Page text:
Mayor Brian Treece dissolved the Task Force on Medical Tourism, but he said the city's effort to brand Columbia the medical center of Missouri will continue.
Assembled by Treece in August of last year, the task force — composed of eight members of Columbia professionals in the medical, tourism and hospitality industries — had been holding meetings and conducting surveys to give recommendations to the Columbia Convention and Visitors Bureau on how to attract more people seeking medical treatment to the city.
Treece announced his decision to disband the task force at a Monday evening work session.
"I'd rather not recreate that task force," Treece said.
Instead, he said the initiative will move forward with an informal committee.
The task force's chairman, Guy Collier, an attorney who specializes in nonprofit health systems, moved to Kansas City in late May and resigned.
Also, Treece said, task force member Kate Pitzer, in-house counsel for Boone Hospital Center, expressed her wish to resign from the group to avoid a conflict of interest, as her husband is Fifth Ward Councilman Matt Pitzer.
Convention and Visitors Bureau Director Amy Schneider, who updated the council on the initiative at the work session, said the task force hasn't met since February and that she wants guidance from the council on the next step for the project.
"This is an extremely exciting opportunity for Columbia," Schneider said. "I don’t want to do something that will sink this, basically."
According to a report from the bureau, the task force recommended the city explore two options:
- Hiring an outside firm to collaborate with medical facility and touring staff to develop a marketing plan and to create an internet portal for people traveling to Columbia for medical treatment using existing partners and Columbia hotels.
- Hiring a third-party analyst to conduct feasibility research to see whether Columbia is fit to become a medical destination.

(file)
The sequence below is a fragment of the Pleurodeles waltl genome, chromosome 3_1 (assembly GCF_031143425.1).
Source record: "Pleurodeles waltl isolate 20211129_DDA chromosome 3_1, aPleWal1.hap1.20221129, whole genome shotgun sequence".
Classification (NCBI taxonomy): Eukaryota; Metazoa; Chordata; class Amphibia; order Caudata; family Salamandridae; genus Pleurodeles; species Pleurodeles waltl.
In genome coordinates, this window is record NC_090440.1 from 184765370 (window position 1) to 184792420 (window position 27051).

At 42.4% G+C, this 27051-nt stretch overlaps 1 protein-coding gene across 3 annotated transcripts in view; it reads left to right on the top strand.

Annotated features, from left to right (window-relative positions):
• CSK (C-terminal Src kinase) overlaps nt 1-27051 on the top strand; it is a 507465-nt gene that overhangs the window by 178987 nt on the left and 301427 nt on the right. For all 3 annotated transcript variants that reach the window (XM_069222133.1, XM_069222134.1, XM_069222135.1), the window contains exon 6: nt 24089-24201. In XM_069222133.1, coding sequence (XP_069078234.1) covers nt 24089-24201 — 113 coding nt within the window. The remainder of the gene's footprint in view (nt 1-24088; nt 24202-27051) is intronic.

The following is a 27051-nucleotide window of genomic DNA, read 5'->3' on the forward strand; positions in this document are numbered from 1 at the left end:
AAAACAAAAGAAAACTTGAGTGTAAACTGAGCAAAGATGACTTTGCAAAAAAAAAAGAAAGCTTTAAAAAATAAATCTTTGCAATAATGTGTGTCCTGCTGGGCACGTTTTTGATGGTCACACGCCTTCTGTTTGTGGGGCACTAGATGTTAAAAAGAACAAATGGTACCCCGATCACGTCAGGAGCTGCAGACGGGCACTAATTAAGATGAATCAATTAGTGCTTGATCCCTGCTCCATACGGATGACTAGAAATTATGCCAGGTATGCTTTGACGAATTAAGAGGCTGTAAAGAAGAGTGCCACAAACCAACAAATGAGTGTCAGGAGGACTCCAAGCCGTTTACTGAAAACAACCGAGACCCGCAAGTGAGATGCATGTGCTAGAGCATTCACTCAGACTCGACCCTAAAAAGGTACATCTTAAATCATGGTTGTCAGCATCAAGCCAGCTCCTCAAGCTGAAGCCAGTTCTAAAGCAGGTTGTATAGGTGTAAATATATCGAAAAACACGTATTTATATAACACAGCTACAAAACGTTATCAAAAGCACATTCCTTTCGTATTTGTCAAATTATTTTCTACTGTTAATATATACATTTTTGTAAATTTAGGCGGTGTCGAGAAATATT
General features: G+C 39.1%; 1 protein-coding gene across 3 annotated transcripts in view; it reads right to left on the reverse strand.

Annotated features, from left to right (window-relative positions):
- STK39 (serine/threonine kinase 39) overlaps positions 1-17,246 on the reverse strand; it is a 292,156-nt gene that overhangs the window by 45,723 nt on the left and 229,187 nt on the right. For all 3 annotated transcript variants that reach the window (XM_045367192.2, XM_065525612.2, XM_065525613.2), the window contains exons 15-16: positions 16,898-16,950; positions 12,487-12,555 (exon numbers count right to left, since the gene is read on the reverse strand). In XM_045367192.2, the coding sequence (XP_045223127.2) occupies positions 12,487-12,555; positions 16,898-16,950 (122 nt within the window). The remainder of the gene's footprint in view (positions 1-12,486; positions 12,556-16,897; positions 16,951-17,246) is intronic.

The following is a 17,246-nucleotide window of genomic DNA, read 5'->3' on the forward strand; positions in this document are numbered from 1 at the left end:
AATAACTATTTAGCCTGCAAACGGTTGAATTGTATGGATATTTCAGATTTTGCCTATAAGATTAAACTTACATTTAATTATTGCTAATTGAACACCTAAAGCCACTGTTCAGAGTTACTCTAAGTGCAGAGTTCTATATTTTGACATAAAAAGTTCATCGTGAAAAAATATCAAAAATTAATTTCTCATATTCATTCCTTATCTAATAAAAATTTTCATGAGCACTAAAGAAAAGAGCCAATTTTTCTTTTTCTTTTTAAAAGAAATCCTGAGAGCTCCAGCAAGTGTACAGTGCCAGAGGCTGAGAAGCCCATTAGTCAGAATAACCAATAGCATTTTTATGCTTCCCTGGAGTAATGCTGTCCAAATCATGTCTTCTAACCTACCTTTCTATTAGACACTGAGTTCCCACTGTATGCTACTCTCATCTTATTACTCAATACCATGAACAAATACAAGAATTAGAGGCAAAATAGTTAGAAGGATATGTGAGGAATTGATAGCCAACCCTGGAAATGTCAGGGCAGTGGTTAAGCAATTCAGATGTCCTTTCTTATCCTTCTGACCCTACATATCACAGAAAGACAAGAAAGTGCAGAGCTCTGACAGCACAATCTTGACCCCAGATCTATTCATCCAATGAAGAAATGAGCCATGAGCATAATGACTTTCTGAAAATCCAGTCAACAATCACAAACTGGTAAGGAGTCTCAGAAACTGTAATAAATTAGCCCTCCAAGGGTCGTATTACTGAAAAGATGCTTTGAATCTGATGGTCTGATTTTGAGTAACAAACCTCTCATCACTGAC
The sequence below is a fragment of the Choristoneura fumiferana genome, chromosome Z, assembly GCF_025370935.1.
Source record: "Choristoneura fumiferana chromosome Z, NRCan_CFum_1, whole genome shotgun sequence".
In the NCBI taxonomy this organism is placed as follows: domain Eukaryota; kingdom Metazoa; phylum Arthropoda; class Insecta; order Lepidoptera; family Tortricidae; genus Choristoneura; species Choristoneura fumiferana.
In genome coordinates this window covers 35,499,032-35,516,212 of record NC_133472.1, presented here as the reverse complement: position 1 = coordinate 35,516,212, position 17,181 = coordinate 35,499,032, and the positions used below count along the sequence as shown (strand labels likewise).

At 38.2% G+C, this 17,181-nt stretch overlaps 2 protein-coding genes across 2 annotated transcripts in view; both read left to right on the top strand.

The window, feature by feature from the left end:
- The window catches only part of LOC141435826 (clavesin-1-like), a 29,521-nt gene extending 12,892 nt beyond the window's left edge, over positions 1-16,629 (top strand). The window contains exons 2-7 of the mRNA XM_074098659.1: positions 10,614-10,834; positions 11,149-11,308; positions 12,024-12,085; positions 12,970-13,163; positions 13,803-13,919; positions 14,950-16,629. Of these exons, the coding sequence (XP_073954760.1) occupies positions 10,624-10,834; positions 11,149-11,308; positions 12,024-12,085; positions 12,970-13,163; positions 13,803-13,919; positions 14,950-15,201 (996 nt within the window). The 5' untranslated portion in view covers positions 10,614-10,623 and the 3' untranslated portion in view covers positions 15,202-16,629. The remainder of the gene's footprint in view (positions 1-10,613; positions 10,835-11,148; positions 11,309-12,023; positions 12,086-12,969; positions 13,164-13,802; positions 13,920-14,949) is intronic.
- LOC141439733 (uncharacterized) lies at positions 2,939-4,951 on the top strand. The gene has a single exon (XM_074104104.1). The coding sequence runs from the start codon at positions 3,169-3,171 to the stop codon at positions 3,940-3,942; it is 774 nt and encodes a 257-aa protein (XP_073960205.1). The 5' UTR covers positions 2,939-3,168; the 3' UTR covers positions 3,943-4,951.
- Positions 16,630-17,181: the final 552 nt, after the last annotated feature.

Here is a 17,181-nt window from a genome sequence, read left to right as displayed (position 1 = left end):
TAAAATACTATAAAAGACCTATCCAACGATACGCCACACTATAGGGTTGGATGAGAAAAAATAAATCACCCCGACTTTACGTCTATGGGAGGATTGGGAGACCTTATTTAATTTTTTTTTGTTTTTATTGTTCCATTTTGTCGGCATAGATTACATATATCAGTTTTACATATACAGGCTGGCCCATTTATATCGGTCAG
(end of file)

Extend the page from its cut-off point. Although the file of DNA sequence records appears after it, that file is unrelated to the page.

Schneider said the task force is still unclear how to fund the projects, how to measure success and who would manage the projects.
According to the report, an outside analysis would provide an objective view on the situation and increase transparency and public input. An expert third-party service would also allow more medical and hospital partners to be considered, Schneider said.
The council members and the city staff also discussed the possibility of combining the two options, looking for a firm that can conduct a feasibility study as well as develop a marketing plan.
Schneider said the bureau will ask task force members to suggest people for the informal committee. It will also look to hold hearings to receive public input, she said.
The bureau also plans to submit a request for quotation to bid out the consulting job to an outside firm, she said.
Treece reiterated his belief that there's a great potential for Columbia as a medical destination.
In February, the task force reported that the initiative should focus first on a 25-county area surrounding Columbia as "the most likely source of new patients," according to previous Missourian reporting. The report did not specify to which 25 counties it was referring, and a list was not available Monday.